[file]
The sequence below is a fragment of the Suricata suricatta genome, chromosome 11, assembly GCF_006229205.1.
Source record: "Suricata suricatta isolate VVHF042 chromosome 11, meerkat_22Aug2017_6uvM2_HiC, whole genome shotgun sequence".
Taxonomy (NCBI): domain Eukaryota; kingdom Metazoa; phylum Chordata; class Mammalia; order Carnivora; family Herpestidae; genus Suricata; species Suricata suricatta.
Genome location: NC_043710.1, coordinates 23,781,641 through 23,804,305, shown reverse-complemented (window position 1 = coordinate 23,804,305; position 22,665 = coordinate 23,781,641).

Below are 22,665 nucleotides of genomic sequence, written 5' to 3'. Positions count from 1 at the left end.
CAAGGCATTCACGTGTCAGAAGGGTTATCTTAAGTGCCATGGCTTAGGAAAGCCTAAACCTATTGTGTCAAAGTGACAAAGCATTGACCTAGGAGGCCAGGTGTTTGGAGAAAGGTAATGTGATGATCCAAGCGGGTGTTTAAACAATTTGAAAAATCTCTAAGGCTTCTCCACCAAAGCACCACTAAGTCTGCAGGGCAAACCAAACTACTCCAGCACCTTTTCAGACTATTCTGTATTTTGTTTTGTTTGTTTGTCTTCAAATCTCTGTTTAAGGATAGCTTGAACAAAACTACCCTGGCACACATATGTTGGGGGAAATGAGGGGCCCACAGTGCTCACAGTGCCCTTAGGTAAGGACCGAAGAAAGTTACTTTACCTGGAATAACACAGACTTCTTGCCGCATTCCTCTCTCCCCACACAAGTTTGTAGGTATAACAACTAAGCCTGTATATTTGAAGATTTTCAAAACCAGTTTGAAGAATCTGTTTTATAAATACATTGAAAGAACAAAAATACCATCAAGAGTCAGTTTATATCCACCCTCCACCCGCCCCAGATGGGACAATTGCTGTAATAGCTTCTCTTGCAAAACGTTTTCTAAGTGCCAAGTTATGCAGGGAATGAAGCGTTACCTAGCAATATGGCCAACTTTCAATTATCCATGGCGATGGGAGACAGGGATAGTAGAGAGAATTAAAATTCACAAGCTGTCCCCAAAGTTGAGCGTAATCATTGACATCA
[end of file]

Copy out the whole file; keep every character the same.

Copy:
The sequence below is a fragment of the Suricata suricatta genome, chromosome 11, assembly GCF_006229205.1.
Source record: "Suricata suricatta isolate VVHF042 chromosome 11, meerkat_22Aug2017_6uvM2_HiC, whole genome shotgun sequence".
Taxonomy (NCBI): domain Eukaryota; kingdom Metazoa; phylum Chordata; class Mammalia; order Carnivora; family Herpestidae; genus Suricata; species Suricata suricatta.
Genome location: NC_043710.1, coordinates 23,781,641 through 23,804,305, shown reverse-complemented (window position 1 = coordinate 23,804,305; position 22,665 = coordinate 23,781,641).

Below are 22,665 nucleotides of genomic sequence, written 5' to 3'. Positions count from 1 at the left end.
CAAGGCATTCACGTGTCAGAAGGGTTATCTTAAGTGCCATGGCTTAGGAAAGCCTAAACCTATTGTGTCAAAGTGACAAAGCATTGACCTAGGAGGCCAGGTGTTTGGAGAAAGGTAATGTGATGATCCAAGCGGGTGTTTAAACAATTTGAAAAATCTCTAAGGCTTCTCCACCAAAGCACCACTAAGTCTGCAGGGCAAACCAAACTACTCCAGCACCTTTTCAGACTATTCTGTATTTTGTTTTGTTTGTTTGTCTTCAAATCTCTGTTTAAGGATAGCTTGAACAAAACTACCCTGGCACACATATGTTGGGGGAAATGAGGGGCCCACAGTGCTCACAGTGCCCTTAGGTAAGGACCGAAGAAAGTTACTTTACCTGGAATAACACAGACTTCTTGCCGCATTCCTCTCTCCCCACACAAGTTTGTAGGTATAACAACTAAGCCTGTATATTTGAAGATTTTCAAAACCAGTTTGAAGAATCTGTTTTATAAATACATTGAAAGAACAAAAATACCATCAAGAGTCAGTTTATATCCACCCTCCACCCGCCCCAGATGGGACAATTGCTGTAATAGCTTCTCTTGCAAAACGTTTTCTAAGTGCCAAGTTATGCAGGGAATGAAGCGTTACCTAGCAATATGGCCAACTTTCAATTATCCATGGCGATGGGAGACAGGGATAGTAGAGAGAATTAAAATTCACAAGCTGTCCCCAAAGTTGAGCGTAATCATTGACATCA